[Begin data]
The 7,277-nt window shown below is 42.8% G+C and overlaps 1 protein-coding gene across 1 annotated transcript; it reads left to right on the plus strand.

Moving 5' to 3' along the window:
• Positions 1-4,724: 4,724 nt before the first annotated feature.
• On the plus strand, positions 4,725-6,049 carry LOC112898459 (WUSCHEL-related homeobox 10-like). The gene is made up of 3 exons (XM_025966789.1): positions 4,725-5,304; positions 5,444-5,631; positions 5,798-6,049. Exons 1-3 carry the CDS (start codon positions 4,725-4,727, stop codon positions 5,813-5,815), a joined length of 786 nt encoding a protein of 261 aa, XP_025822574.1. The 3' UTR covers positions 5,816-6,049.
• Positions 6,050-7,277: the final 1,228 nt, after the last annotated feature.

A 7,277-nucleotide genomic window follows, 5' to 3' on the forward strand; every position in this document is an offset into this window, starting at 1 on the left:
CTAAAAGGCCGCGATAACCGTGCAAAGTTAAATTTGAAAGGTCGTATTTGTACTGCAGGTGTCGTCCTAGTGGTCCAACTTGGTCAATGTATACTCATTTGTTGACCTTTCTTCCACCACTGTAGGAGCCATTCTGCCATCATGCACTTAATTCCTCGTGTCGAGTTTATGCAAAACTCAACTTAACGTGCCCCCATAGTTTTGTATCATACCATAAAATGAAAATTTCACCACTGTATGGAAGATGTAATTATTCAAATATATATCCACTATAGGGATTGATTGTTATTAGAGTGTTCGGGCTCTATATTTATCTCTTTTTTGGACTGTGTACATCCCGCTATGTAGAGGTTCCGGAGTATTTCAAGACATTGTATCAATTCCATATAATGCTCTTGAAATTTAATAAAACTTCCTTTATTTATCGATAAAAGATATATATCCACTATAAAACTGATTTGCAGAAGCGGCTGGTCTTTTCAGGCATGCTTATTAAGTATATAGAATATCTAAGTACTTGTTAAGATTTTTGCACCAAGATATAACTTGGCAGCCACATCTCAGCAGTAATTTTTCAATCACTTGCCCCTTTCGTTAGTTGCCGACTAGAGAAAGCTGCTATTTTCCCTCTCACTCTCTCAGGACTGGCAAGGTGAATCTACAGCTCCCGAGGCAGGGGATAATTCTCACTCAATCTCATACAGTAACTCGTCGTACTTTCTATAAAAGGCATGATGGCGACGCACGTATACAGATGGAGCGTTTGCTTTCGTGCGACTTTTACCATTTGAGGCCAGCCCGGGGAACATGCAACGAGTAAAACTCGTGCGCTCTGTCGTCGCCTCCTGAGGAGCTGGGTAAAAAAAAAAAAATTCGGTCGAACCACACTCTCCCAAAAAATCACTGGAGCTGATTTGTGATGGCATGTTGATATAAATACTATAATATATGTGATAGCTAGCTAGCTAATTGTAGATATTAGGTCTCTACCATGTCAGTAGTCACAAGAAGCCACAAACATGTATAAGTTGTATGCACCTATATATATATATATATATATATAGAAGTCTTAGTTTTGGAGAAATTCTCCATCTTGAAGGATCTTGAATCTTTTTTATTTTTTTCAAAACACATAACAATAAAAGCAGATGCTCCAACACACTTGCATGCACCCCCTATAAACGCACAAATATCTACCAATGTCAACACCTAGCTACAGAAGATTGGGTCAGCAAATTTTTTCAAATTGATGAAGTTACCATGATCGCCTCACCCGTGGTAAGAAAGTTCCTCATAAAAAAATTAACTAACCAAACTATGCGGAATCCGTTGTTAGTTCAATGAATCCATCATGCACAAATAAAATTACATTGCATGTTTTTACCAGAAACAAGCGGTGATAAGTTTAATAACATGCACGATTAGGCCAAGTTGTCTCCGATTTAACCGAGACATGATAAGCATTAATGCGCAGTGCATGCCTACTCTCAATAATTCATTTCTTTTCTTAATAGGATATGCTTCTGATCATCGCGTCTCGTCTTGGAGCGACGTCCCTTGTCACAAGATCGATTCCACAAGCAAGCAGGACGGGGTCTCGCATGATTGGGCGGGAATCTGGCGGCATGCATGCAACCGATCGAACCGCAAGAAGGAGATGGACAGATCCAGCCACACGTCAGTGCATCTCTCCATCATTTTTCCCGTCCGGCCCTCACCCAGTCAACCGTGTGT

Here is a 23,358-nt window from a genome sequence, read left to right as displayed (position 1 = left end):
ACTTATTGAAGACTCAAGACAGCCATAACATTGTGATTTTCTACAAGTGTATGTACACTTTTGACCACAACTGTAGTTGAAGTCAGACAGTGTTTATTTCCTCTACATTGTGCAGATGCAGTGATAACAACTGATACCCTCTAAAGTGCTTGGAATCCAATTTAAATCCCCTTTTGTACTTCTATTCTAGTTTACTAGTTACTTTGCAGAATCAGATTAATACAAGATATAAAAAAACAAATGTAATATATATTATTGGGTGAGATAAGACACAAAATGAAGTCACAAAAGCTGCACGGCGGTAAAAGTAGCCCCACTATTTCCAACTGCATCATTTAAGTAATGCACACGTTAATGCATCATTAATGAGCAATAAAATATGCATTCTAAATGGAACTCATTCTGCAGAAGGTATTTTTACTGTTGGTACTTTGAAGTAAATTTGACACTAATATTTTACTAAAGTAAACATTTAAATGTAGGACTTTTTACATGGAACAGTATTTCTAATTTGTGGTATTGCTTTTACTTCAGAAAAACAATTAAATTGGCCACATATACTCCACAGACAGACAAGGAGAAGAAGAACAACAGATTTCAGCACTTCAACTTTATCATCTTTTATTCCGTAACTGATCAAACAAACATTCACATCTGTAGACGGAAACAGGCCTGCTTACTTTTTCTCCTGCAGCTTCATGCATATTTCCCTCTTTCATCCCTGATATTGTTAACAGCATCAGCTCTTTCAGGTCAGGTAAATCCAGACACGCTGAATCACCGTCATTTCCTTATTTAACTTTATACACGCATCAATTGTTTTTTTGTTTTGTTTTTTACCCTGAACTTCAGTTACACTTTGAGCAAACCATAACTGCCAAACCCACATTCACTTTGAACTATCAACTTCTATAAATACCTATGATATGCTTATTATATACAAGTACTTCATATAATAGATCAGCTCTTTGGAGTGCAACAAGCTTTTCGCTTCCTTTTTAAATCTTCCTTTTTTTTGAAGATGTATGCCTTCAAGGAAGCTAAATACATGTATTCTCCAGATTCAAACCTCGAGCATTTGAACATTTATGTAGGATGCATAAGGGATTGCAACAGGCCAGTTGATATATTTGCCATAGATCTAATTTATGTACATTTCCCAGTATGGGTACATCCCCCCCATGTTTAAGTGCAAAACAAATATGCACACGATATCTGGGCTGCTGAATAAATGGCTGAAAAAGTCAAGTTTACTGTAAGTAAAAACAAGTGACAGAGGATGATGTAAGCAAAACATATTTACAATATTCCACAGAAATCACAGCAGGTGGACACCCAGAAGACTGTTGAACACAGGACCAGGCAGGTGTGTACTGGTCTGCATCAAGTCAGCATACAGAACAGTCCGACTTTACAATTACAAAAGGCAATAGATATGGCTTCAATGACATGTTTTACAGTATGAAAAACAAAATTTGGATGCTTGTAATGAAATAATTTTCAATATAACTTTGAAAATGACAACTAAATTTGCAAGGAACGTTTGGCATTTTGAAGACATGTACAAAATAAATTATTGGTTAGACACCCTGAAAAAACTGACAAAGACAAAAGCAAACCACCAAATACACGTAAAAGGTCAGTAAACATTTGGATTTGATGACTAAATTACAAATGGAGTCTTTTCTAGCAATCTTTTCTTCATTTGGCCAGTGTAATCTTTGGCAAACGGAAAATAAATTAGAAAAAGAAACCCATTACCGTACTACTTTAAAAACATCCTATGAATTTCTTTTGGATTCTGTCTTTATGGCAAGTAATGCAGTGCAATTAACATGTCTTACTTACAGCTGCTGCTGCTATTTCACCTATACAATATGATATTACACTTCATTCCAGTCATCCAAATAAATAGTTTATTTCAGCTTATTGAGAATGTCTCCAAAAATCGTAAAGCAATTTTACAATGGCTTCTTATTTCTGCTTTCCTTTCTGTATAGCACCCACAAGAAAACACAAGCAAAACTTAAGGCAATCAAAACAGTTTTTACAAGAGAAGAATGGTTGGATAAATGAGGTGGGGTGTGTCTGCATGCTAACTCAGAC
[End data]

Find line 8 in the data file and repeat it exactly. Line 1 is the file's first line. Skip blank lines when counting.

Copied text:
Here is a 23,358-nt window from a genome sequence, read left to right as displayed (position 1 = left end):